He advised the National Association of Nurses and Midwives and the Nigerian Medical Association to sensitise their members against being in cahoots with operators of baby-producing syndicates because some of the “baby factories” contact experienced and licensed nurses or widwives to help in their illicit operations. He also told them to deploy measures that ensure that fake maternity centres and herbal homes are uprooted from the country.
His words: “Professional associations like the Nurses and Midwives Association and the Nigerian Medical Association should sensitise their members against working with “Baby factories” because these things don’t go on without engaging some licensed and experienced midwives. Then the aforementioned associations should adopt measures that would stamp out the fake herbal homes and maternity centres in the country.”
According to Samuel, a resident of Abaranje in Ikotun, where one of the “baby factories” were discovered, many found it difficult to believe that a seedy show actually took place there. He noted that the said street, (Olugbeyokun), was always as silent as a graveyard and largely deserted.
While also decrying the level of gnawing poverty in the country, he said: “For those girls, the inability to cater for themselves led them to such. Poverty is a major factor in this issue. Let me say this, there is poverty in the land. Some people find it very difficult to afford three square meals. In fact, some youths these days now sell their kidneys just to be able to survive. And that is why operators of the so-called “Baby Factories” are having a field day.”
He, however, called on the government to create empowerment programmes for young women, who lack education in order for them to be independent.
An Islamic scholar, Dr Mahfouz Adedimeji, noted that the government alone cannot tackle what he described as an “existential crime that stabs directly at the heart of our humanity”. He said: “The issue is even beyond the government because this is an existential crime, a crime that stabs directly at the heart of our humanity, a sin against God, not just the society.”
While flaying this generation’s excessive love of filthy lucre and the desperation to amass sudden wealth in a jiffy, he lamented the inability of religious leaders to provide the right leadership for others.
“I think there is an urgent need for moral revolution and value orientation beginning from the family level. Materialism and inordinate pursuit of wealth are critical factors here. Unfortunately, many religious leaders are guilty and cannot provide leadership in this regard.
“Everybody talks about money as if it is the most important thing in life. There is desperation to make money at all costs with many people adopting the diseased Machiavellian dictum that the end justifies the means. It’s a philosophical virus because the opposite is the truth: the means that justifies the end!”
He also called on the government to ensure good governance while urging parents not to shirk their various responsibilities as regards training their children in the most appropriate and acceptable way, religion and culture wise.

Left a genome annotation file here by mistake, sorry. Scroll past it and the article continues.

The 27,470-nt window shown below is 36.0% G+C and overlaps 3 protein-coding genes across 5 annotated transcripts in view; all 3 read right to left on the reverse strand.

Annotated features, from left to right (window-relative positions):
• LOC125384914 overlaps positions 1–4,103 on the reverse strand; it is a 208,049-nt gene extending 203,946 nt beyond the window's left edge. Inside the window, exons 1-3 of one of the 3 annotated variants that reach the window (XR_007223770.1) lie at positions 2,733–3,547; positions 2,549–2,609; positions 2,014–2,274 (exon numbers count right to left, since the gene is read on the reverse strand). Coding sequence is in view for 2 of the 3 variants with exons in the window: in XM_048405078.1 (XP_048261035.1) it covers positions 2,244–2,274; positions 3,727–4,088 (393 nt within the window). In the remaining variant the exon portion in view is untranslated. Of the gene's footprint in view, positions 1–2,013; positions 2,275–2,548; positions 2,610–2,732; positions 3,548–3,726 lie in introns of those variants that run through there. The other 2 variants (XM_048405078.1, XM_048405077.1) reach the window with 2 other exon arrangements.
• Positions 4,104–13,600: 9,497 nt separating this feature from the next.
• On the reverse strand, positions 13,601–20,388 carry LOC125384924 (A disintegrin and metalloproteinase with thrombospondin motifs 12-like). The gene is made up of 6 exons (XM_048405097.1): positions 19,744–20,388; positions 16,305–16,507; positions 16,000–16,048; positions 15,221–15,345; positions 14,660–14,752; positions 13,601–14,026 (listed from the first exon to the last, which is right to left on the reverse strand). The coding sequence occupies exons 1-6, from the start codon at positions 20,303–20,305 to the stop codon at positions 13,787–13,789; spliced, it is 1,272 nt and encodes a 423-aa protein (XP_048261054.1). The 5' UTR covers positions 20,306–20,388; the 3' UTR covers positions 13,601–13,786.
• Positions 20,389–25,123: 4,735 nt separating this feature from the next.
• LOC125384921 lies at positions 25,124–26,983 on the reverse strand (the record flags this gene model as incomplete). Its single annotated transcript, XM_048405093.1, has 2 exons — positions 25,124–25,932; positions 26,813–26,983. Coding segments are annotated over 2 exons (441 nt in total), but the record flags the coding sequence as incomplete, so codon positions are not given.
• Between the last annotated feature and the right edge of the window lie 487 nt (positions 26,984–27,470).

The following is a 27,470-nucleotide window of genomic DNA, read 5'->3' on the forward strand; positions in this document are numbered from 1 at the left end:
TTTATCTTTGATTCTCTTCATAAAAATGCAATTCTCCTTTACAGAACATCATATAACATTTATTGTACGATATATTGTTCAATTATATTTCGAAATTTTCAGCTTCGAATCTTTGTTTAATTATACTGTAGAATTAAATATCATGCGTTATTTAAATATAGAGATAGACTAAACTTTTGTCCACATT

He said: “Let the government provide good governance, but let parents stop shying away from their parenting responsibilities so that children, who soon become adults, know what is right and wrong from our religious and cultural perspectives. There won’t be change until we change. So, the way out is for everyone to clean their corners.”
The Team Lead, Live and Love Support Initiative (LLSI), a humanitarian foundation based in Lagos, Oyindamola Sanusi, said it would not be easy for government alone to eradicate illegal child-selling syndicates. She, however, called for stricter punitive measures for offenders, which according to her, will help in stemming the tide.
She added that the media also has a role to play as a societal watchdog, noting that LLSI would organise a walk to or seminar to sensitise young girls and women on the issue.
She said: “The government alone cannot eradicate them (Baby Factories ).Everybody has to be involved. Despite government efforts, the situation seems to be out of control. Over the years, we have been hearing different stories of the so-called factories springing up around the country. I believe the media has a huge role to play as a watchdog in the society. When all these cases are regularly reported, the authorities will swing into action to forestall a possible recurrence. However, our group is planning a sensitisation campaign and a walk for young girls and women to be sufficiently informed about the issue.
Then any offender caught should severely deal with to serve as deterrent to other operators of the illegal trade.”
NAPTIP steps in
Plans are underway to rehabilitate and re-integrate the victims into the society according to the Lagos State Zonal Commander of The National Agency for the Prohibition of Trafficking in Persons (NAPTIP), Daniel Atokolo. He also noted that more facts will be sourced as regards the case while assuring that other members of the gang would be apprehended.
In its sustained drive towards curbing child trafficking, the agency recently constituted a task force in Agege Local Government Area of Lagos State. The task force which consists of other law enforcement agencies like the Police, State Security Service operatives, Civil Defence Corps and the likes is a collaborative effort towards curbing child trafficking. However, it would be a a relief of sort if the same can be established in other areas of the state to address the scourge of selling babies and children.
As the call from all and sundry reaches a crescendo, it is hoped that authorities will not treat the “baby factory” issue, which has been linked to “child/human trafficking, with kid gloves.
And for the rescued pregnant teenage girls and women, who have been handed over to NAPTIP for rehabilitation, their abduction and raw ordeal in the hands of libidinous men only served as a stark reminder of the invidious life of crime. To para-phrase Thomas Paine, they have the powers to begin the world all over.